‘Do you come here often?’ Starting the conversation on DOI’s for Book Chapters

The story so far...

wordle from altemtric event

Last February, I was taking part in a panel at Research 2 Reader and one of the questions asked was ‘What can publishers do to help?’. You can see our full answers on the video, but my answer was to systematically assign DOI’s for book chapters. There were a few discussions about this after the panel, but it also started a process for me – How could we do this? Is it even possible?

Book chapters are a major form of research output for us as an institution. We are looking at supporting a wide variety of new forms of outputs (twitter archives anyone?) and yet not book chapters. Book chapters are complicated in many ways – they can be open, closed, print, ebook (in a variety of formats), updated in a new edition, included in a new edition but remain identical to in the earlier edition, monograph or edited collections. Most publishers will allow an author to deposit one chapter from a book in the repository, so where we have an edited collection with one author at Kent, we can archive a chapter (which represents the entirety of the Kent contribution) but with a monograph, one chapter is a small fraction of the overall output.

There are many scholarly communication systems that use DOI to integrate with – ORCID, Kudos, output level metrics to highlight a few, that chapters could easily take advantage of, so how best to increase the visibility and use of these outputs? At a very basic level, there were ways that we could solve this for Kent – we give data a DOI, why not book chapters? In considering the implications of this – from divorcing the chapter from its surrounding chapters, we lose a sense of the whole output to the risk of multiple DOI’s for a single output as co-authors follow similar practices at other institutions, I started looking around at other solutions.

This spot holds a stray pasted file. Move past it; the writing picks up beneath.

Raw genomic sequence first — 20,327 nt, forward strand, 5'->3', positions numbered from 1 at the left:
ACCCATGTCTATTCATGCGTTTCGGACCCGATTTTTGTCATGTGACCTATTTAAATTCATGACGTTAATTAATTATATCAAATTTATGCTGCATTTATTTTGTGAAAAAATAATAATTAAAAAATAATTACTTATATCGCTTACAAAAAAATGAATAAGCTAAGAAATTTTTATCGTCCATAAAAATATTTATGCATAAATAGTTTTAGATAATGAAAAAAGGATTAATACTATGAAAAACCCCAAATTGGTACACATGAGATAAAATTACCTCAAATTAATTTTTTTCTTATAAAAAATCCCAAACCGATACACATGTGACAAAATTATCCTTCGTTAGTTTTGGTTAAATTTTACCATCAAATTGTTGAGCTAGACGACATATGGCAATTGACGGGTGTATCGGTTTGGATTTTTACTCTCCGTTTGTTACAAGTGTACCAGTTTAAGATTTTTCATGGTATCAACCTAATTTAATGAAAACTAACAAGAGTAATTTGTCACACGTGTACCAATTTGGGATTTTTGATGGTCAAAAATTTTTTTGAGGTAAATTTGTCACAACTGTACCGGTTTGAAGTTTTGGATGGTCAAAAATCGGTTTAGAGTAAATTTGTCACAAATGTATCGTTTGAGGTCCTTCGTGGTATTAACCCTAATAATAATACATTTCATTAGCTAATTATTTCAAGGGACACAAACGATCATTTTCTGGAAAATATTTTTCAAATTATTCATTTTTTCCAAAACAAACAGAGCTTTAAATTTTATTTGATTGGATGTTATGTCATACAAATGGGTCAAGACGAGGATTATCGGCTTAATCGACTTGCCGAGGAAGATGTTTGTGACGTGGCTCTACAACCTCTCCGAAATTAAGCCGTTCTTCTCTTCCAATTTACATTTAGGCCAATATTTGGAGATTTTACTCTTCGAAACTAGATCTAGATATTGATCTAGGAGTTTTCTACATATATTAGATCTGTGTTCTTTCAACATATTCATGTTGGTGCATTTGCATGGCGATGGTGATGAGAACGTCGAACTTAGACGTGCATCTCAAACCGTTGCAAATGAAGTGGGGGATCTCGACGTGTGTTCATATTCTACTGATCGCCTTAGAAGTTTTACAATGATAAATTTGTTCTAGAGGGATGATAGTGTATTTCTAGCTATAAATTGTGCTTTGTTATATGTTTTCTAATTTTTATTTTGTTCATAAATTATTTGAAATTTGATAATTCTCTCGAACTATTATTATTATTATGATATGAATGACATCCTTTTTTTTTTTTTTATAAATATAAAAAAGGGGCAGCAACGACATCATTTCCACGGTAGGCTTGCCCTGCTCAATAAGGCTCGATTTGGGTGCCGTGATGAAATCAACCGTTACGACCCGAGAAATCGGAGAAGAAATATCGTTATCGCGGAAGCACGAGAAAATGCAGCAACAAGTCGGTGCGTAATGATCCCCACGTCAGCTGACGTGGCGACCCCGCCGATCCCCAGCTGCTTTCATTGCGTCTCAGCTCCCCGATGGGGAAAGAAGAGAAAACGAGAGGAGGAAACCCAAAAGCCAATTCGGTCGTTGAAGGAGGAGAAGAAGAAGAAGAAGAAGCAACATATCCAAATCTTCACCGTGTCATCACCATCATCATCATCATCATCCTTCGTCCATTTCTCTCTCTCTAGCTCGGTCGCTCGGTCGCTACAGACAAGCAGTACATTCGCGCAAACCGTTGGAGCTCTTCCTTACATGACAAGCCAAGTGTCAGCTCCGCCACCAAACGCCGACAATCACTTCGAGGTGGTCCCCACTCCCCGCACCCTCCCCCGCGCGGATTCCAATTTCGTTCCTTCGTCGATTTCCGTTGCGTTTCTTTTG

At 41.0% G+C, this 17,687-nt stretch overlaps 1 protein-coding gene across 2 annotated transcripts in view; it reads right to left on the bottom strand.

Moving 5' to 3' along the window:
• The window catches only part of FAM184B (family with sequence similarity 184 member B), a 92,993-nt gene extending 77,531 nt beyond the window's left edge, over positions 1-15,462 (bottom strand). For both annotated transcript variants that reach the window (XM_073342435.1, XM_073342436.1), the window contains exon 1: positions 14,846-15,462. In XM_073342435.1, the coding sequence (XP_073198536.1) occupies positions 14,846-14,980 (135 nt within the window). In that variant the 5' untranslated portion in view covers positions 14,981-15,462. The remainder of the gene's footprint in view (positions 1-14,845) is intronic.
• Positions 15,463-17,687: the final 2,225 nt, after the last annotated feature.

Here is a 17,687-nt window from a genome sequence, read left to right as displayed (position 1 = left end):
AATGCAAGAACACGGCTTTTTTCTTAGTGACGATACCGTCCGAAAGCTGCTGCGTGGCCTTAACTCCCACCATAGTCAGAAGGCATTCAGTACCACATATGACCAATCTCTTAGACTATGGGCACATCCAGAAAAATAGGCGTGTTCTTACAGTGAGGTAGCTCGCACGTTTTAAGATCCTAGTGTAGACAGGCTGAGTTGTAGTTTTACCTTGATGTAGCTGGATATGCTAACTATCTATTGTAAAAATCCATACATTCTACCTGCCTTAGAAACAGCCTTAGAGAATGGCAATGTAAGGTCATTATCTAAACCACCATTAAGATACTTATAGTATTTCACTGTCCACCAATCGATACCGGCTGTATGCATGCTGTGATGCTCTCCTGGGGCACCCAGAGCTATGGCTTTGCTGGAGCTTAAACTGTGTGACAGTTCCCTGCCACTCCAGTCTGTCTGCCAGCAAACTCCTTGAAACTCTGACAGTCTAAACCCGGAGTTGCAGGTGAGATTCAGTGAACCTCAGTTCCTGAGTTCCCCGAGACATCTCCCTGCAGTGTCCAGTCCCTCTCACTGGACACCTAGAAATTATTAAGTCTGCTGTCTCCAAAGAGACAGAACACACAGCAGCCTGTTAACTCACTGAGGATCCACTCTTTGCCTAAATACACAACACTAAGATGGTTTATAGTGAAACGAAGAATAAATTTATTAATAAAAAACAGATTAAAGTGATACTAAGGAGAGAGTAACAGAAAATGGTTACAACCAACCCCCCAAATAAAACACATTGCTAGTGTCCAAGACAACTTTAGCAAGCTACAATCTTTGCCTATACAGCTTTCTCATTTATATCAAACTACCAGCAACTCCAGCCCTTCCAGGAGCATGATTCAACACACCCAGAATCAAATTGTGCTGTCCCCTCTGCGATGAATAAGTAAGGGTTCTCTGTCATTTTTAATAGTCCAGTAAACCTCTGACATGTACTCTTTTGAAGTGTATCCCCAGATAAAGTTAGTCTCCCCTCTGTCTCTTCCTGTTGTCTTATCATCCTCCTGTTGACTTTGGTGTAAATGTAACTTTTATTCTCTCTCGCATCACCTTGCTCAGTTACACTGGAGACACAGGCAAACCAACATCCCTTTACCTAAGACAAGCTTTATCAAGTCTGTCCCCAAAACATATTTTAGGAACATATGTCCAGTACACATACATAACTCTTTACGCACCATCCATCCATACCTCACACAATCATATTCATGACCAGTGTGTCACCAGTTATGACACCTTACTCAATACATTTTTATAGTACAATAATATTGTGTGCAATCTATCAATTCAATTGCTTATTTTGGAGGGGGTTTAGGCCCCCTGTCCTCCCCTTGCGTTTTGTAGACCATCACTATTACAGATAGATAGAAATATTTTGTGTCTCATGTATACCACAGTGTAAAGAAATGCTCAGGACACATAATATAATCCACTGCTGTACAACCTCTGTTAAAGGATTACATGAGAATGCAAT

Dr Gareth Cole (Research Data Manager, Loughborough University & OSC Advisory group member) and I prepared a bid for the altmetric funding call. Although this was unsuccessful, it had led us to start conversations with stakeholders in the wider academic book community. In conducting the research for the bid, we found that Open Book Publishers consistently assign book chapter DOI’s, as well as separate DOI’s for embedded content.

Altmetric invited us to present at a publisher day they were hosting (slides are here) as a chance for Gareth, Rupert Gatti from Open Book Publishers and I to speak to publishers about book chapters, the challenges and opportunities from a non- institutional point of view, and the same from a publisher point of view. There were some very interesting conversations as a result of this – some of the key points were:

  • An overwhelming sense that this should be a co-operative solution, that publishers should be assigning DOI’s, that DOI providers should provide guidance on best practice and that institutions should work to promote it to researchers but that there are significant challenges, including issues such as hierarchy and smaller publishers using 3rd party platforms.
  • That this is a direction that some publishers are moving in (Springer and Taylor & Francis) already, but there is not (yet) a consistency of practice.
  • Where DOI’s are allocated, as researchers are not familiar with them being available for book chapters, they are not getting the benefits that are possible from them.

So… what next?

We would like to establish a community of practice regarding DOI’s for book chapters – we have already spoken to many stakeholders informally, but would like to bring as many people as possible together, to find a systematic way through the challenges and to increase access to the significant work that we are publishing in book chapters. If you would like to be involved, or know of someone we should invite, please contact me.

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